RBST Chief Executive Christopher Price said:

All breeds of livestock evolve by selective breeding over time, and so as well as traditional breeding techniques, assisted by the longstanding use of reproductive technologies such as artificial insemination and embryo transfer, the newer techniques of genomic assessment and manipulation are playing increasing roles. 

 Whilst there may be benefits for food, farming and conservation from the use of genome editing in farmed animals, we doubt that as the science develops, technological capability will be the limiting factor in its use. Rather it will be demand, public acceptability. animal health and welfare, environmental factors.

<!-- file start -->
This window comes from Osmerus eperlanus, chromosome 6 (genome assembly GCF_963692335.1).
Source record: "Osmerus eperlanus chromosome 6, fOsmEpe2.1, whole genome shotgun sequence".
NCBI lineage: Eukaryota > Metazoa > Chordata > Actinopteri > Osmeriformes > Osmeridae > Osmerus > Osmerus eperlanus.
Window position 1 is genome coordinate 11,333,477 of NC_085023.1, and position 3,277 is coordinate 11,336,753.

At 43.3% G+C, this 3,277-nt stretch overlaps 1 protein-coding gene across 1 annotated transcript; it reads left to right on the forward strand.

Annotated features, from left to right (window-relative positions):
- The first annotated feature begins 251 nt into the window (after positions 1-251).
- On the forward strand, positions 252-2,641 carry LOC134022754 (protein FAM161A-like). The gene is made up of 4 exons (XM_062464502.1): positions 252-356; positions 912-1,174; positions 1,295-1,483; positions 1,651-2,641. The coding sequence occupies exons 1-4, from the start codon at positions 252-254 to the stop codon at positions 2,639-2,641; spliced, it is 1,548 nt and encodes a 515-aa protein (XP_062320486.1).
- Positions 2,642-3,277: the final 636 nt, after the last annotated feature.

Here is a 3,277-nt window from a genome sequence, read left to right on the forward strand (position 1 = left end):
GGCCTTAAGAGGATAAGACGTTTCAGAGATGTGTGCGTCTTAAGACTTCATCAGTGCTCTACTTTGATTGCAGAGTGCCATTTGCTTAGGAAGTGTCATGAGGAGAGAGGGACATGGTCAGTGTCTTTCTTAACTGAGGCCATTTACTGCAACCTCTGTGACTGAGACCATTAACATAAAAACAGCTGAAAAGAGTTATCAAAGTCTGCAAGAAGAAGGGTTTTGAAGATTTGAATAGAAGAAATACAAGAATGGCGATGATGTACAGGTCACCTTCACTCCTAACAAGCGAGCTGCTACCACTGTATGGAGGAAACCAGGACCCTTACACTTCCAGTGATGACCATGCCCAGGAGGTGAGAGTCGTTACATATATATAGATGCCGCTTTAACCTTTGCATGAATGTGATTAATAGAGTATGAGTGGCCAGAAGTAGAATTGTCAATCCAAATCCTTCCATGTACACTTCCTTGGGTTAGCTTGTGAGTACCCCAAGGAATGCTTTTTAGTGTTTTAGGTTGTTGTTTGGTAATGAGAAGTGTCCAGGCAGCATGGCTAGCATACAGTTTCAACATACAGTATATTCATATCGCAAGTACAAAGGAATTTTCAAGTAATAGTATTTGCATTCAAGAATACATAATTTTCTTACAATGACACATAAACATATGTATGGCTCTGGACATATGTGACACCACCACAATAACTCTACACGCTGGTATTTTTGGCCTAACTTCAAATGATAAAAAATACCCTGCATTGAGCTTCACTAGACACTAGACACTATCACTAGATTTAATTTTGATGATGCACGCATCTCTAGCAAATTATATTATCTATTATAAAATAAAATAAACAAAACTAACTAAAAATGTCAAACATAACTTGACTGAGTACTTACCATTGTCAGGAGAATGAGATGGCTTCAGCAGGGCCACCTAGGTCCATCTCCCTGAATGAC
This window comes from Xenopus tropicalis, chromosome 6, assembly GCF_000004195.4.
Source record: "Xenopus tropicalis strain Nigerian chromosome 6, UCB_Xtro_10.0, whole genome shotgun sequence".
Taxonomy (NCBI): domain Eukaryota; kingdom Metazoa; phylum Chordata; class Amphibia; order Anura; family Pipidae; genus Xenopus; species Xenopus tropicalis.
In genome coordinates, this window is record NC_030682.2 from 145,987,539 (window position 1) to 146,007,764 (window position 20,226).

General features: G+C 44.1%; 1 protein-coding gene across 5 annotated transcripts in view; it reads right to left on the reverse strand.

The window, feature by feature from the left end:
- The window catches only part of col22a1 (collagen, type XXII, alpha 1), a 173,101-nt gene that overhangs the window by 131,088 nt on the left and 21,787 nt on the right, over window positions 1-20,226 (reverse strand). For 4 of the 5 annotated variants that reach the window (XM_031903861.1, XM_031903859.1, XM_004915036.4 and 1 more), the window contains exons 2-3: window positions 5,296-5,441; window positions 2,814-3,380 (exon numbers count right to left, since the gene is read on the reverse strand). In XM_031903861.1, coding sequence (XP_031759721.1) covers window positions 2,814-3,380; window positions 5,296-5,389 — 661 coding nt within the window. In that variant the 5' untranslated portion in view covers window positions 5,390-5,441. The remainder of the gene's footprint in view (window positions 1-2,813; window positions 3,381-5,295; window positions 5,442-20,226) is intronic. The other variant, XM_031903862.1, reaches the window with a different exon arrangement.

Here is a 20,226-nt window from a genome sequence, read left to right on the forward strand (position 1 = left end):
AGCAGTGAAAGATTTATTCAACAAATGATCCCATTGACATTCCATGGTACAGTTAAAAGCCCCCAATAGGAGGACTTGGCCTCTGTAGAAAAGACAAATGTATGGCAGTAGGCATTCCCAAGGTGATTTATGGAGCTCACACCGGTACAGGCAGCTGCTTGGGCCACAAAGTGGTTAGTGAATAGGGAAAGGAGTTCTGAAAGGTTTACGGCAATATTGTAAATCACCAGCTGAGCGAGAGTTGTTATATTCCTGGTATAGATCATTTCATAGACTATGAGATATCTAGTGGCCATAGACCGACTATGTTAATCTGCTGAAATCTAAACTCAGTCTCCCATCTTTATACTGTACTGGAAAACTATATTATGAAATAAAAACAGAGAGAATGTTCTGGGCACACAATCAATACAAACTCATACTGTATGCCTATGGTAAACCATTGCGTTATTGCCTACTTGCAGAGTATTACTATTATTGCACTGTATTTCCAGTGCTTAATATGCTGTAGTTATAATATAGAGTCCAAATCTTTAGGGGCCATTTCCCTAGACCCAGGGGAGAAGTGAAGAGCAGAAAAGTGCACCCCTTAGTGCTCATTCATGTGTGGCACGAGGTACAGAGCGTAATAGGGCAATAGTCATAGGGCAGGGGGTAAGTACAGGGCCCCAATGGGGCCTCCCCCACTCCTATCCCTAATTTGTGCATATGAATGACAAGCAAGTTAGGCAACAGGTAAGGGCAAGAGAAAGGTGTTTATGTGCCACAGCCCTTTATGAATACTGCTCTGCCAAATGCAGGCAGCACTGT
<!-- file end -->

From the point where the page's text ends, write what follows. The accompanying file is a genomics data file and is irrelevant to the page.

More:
As matters stand, we consider that there is potential for genome editing in the limited circumstances of a deleterious mutation threatening a breed’s survival, or there being an inadequate breeding population; however, there are greater risks to livestock biodiversity from the unplanned use of the technology. Accordingly, RBST will be engaging with Government to ensure any changes to the regulatory framework meet identified needs and maintain all necessary checks and balances.